We’ve been arguing over this spectacular piece of land for over two decades, first over what kind of development to permit, if any, and if we felt that some development might be appropriate we disagreed over how to negotiate with the land’s longtime owner to plan it. Once a majority decided the land should be preserved, we debated how to accomplish that objective. Then we argued over how to pay for the acquisition; and now, since the town has owned it, there have been endless talks over how the Valley Floor should be managed.
A field of dreams, the Valley Floor excites the imagination by its very emptiness: anyone may imagine it to be whatever they would like it to be: if development there is off the table, then instead we can debate whether it is a suitable place for dogs to run, for mechanized trail grooming to suit Nordic skiers, as a landing pad for hang-gliders; and, indeed, whether prairie dogs are a cornerstone species on the landscape or a desecration of it.
This summer’s effort by the Telluride Town Council to seek a balance – creating a prairie dog reserve on a part of the property – is now arousing furious antipathy from folks who not only believe that the prairie dogs are unsightly, digging up the land, but a threat to spread disease and to proliferate all over town.
And in opposition to this view are those who believe there is room for this endangered species on the Field of Dreams, that scenic beauty is in the eye of the beholder, and that the fear of disease is vastly overblown.
In other words, are the prairie dogs more akin to squirrels or to rats?
To the best of my knowledge there has rarely if ever been a campaign anywhere to eradicate squirrels from a park, while virtually nobody wants to protect a colony of rats.
As there are more and more reports of prairie dogs sighted in town, dead and alive, apparently healthy or possibly diseased, indignation from those who believe they are glorified rats mounts. There seems little doubt at this point that the Town Council should be prepared to revisit the issue, with emotions higher than they were the last time around.
I suppose I should reveal that having grown up in Boulder and not on a ranch, I have a fondness for prairie dogs. I remember there being a prairie dog colony near my preschool, at what is now a busy commercial intersection, and I remember being taken to watch the animals pop in and out of their holes and being totally entranced by them. Some years ago I read a book about the ecology of the Great Plains and was deeply impressed by the argument that prairie dogs are a cornerstone species, and by a discussion of all the roles they play, making them essential to a well-functioning ecology where they have a niche.
They are not a natural part of this high alpine ecology, some might argue. No niche here.
Well, I don’t know about that. The Valley Floor long ago ceased being a naturally functioning ecosystem. Before miners arrived and channelized the river, we can surmise that the lowlands of the Valley Floor were filled with beaver ponds. Who knows if there were prairie dogs on the dry uplands? But we also know that there were wolves and Grizzlies in the neighborhood, whose absence is clearly felt.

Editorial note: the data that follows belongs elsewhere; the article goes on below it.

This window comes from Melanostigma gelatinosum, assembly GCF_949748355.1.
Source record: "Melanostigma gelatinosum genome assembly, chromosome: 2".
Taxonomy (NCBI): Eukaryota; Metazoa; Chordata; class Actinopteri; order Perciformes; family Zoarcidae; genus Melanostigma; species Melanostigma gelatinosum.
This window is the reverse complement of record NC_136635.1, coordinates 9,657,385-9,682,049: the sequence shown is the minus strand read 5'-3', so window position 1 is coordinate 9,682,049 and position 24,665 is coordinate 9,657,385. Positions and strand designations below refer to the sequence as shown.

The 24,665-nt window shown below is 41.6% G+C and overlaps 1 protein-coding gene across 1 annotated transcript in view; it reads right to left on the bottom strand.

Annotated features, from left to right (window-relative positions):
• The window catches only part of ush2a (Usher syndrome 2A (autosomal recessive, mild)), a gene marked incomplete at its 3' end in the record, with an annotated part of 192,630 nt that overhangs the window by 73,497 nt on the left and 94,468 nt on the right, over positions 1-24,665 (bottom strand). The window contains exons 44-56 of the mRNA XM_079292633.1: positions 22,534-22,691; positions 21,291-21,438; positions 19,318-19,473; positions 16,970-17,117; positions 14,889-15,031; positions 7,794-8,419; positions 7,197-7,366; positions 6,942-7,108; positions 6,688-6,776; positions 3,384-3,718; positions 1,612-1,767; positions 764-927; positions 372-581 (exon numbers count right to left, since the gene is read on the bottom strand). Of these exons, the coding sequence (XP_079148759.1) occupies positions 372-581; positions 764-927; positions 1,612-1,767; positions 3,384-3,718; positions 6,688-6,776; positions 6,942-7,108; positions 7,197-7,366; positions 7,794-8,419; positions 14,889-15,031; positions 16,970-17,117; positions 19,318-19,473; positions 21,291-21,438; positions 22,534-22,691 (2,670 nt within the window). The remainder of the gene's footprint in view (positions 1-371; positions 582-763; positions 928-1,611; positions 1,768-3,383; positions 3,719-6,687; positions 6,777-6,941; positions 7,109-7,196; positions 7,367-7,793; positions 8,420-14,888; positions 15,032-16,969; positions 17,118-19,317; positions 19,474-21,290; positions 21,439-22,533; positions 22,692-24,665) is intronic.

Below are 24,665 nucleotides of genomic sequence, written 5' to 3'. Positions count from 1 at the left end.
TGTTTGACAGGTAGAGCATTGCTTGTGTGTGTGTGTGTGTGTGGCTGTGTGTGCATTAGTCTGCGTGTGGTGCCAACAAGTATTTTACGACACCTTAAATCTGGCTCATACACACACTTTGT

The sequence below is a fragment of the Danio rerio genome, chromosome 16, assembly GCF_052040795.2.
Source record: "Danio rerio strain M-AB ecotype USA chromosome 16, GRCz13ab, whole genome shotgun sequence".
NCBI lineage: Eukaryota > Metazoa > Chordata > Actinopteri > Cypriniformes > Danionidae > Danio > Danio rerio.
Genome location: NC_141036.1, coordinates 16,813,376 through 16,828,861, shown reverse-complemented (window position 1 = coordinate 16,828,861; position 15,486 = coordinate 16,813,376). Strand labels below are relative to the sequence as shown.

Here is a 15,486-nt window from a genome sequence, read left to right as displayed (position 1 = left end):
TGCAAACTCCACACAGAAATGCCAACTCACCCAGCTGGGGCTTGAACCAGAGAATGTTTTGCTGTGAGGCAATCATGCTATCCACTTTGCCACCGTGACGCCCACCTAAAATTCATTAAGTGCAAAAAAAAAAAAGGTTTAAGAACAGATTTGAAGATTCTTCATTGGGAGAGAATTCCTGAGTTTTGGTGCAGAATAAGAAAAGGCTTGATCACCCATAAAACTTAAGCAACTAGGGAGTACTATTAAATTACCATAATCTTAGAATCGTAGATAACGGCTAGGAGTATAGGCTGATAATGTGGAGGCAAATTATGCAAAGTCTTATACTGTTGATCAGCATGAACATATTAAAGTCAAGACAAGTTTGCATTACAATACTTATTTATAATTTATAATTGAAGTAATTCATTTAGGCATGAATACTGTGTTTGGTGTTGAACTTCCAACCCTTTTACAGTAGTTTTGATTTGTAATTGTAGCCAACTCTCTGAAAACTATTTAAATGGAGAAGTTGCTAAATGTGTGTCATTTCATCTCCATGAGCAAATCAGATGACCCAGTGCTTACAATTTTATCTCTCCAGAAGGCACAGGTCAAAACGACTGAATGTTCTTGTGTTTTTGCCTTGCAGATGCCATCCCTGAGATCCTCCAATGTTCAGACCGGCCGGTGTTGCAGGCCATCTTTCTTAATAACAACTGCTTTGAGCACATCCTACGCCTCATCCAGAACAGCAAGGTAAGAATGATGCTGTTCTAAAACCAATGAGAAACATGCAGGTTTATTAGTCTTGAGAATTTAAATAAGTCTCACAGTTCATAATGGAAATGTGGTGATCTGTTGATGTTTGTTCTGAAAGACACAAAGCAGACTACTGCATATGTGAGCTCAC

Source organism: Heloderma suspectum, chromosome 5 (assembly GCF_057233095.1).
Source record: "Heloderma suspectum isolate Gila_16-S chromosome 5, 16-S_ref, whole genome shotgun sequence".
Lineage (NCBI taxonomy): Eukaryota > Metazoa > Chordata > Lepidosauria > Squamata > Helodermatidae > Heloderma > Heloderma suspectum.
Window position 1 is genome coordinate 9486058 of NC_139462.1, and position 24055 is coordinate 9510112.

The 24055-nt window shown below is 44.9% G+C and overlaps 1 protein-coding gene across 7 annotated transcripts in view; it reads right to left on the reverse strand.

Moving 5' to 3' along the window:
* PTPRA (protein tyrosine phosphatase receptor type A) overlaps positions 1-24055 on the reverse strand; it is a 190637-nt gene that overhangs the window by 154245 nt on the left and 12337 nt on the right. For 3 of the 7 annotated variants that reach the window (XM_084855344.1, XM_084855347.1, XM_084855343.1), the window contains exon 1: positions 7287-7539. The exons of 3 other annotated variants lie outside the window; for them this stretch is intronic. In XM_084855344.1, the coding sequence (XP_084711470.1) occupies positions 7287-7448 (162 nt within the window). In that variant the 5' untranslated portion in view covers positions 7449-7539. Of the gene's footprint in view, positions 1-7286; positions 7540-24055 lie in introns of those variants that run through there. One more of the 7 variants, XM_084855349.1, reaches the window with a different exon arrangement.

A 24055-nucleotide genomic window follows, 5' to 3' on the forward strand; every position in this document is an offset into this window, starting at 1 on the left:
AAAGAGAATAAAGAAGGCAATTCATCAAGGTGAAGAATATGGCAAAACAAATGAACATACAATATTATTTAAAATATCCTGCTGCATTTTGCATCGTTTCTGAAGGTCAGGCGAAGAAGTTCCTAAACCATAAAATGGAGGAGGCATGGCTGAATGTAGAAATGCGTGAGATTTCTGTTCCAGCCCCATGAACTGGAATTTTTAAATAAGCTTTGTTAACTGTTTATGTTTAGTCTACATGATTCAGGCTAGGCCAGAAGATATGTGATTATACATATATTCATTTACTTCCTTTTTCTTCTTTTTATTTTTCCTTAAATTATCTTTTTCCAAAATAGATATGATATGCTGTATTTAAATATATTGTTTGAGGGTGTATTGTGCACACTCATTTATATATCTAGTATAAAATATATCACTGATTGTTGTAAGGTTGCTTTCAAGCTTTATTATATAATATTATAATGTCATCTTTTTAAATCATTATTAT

In any case, my imagined Valley Floor – as it may have existed before human interference – is as much an expression of my sensibility as is anyone else’s vision for what the Valley Floor was, is or can be. I’m in what is surely a minority and would be thrilled to see a Valley Floor wolf pack chasing the Valley Floor elk around and keeping the prairie dogs honest. Not that I think that it will ever happen, at least not in my lifetime.
I remember meeting Neal Blue years ago to ask about his plans for his prized property, back when some of us thought we might broker an agreement for its future, and hearing his vision for the most fabulous and exclusive resort in the world, a hotel, a golf course with homes on the fairways, a gondola link to the ski area, and artificial lakes. When I mentioned the possibility of a restored ecosystem instead, and suggested that the opportunity to visit a rare high altitude wetlands might be more of a tourist draw than yet another high altitude golf course, his wife was absolutely horrified.
Why would anybody want to come see that? she asked, incredulous.
I can easily guess which side of the prairie dog debate Mrs. Blue would be on.
The Blues’ concept of beauty was as abhorrent to me as my concept of beauty was incomprehensible to them. Moreover, Mr. and Mrs. Blue seemed to feel that a stranger’s suggestion for how their property ought to be used was impertinent, at best. Now they no longer own all of the Valley Floor (just key parts of it). We residents of Telluride own the bulk of it. And some locals are as far apart from other locals as the Blues and I were far apart almost twenty years ago.
This is, of course, ultimately why these Valley Floor arguments become so heated. How we see that land is an unmistakable reflection of who we are. Our disparate visions of what that land was, is or could be separates us, our opposing visions show us how much we differ in temperament and fundamental values, and this divides us. We fight over the Valley Floor as if we were fighting over the very soul of Telluride, which in a sense is precisely what we are doing.
Because we all know that one person’s paradise can be another person’s abomination.
And the poor prairie dogs are now caught up in the middle of this collision of sensibilities.
Are they rodents to be exterminated? Or a cornerstone species to be protected?
These are irreconcilable views. Council will most likely try to refine the compromise, to find a better way to satisfy both sides, to protect the prairie dogs as much as possible without imposing them on the rodent haters. Once again, the Valley Floor will define us, as a community.
Manage the prairie dogs? Move them? Exterminate them?
It will be interesting to see how this one plays out.